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The sonic impact of Peaks limitation

PEAK LIMITATION: EFFECTIVENESS & IMPACT (Ex : Tutu - Warner Bros.)

If Peak Limitation allows to raise the average level compared to the maximum encodable level (0 dBFS), it practically does not improve the sound, which should be the goal.

graph-audio-levels

Top: Tutu 1986 audio signal / Bottom: Tutu 2015 audio signal with identical RMS

To better understand the hidden effect of this processing, it is possible - with a few manipulations of the signal - to visualize, quantify and listen to the DIFFERENCE, i.e. the parts of the signal that have been "removed" (or limited), by subtraction between the Source signal and the Limited signal.

graph-audio-levels

Signal Difference (L/R) between 1986 Master and Remastering Warner Bros. 2015 (simulation)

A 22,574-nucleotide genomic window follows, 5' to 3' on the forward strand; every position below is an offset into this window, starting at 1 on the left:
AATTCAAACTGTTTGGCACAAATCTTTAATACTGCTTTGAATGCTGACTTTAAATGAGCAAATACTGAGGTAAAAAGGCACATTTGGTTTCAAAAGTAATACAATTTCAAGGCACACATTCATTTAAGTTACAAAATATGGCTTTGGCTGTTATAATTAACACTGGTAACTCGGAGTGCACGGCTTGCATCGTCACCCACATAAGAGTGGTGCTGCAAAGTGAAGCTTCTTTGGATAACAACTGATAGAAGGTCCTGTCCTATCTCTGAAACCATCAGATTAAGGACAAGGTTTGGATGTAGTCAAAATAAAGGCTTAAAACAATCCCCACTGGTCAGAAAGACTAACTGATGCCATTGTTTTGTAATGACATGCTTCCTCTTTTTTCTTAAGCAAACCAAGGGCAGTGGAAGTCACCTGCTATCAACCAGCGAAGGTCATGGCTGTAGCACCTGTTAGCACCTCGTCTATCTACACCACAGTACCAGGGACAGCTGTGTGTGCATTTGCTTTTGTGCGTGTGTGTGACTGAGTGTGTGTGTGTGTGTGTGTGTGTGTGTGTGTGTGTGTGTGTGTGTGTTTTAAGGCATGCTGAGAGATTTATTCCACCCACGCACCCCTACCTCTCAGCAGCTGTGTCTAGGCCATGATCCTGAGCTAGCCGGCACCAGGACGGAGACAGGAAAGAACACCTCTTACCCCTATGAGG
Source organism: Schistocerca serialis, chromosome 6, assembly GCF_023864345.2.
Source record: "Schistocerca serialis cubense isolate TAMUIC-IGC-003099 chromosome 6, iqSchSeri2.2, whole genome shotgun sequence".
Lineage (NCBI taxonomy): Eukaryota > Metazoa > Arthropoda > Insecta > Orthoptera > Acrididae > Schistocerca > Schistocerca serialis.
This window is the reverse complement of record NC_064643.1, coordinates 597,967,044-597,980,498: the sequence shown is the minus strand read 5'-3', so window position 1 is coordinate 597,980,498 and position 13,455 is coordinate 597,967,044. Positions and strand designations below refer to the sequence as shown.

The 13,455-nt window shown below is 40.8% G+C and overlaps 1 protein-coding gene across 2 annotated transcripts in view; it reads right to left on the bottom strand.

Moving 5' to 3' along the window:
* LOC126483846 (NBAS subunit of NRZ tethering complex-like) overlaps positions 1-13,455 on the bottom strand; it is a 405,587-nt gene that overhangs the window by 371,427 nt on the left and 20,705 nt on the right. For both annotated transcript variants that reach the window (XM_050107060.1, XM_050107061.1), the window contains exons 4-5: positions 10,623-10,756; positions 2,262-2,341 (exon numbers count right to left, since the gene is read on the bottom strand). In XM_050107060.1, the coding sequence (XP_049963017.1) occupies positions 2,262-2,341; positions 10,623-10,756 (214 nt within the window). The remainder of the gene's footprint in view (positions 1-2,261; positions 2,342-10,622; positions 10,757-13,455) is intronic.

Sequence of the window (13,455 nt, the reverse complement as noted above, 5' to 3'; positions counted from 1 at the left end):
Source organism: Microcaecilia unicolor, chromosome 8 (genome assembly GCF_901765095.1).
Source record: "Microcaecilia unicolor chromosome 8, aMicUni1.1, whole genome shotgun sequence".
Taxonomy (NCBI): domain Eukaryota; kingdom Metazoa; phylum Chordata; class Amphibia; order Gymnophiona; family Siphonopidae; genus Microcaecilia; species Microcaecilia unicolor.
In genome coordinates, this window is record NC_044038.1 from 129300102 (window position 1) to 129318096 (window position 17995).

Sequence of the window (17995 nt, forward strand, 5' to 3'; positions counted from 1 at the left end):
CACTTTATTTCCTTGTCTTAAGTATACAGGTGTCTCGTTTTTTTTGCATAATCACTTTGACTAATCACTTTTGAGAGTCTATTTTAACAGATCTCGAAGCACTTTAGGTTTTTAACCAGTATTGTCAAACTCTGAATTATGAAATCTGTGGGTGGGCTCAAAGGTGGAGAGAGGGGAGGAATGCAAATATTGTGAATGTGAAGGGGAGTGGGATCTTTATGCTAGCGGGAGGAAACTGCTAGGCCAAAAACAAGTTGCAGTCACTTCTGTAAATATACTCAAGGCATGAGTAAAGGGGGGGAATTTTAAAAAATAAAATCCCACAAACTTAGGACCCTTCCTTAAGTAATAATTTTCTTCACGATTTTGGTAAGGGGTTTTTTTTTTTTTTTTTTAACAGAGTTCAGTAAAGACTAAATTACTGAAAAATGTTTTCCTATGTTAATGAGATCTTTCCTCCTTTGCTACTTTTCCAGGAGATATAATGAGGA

The peaks cut (7 dB in our example) — by side effect — generates a Harmonic distortion, which makes the signal more "aggressive" (H3 - yellow line) or more melodic (H2 - red line).

As example in the graph below, the limiter used for this test generates a lot of H3 harmonics below 1000 Hz, and very little above 2000 Hz.

Note that the quality of the limiter used and its rate of odd harmonic coloration depends on the Mastering service provider.

graph-H2-H3-levels

E.g.: Values of 2nd and 3rd Harmonics (H2, H3) - depending on the frequency - for a 7 dB limitation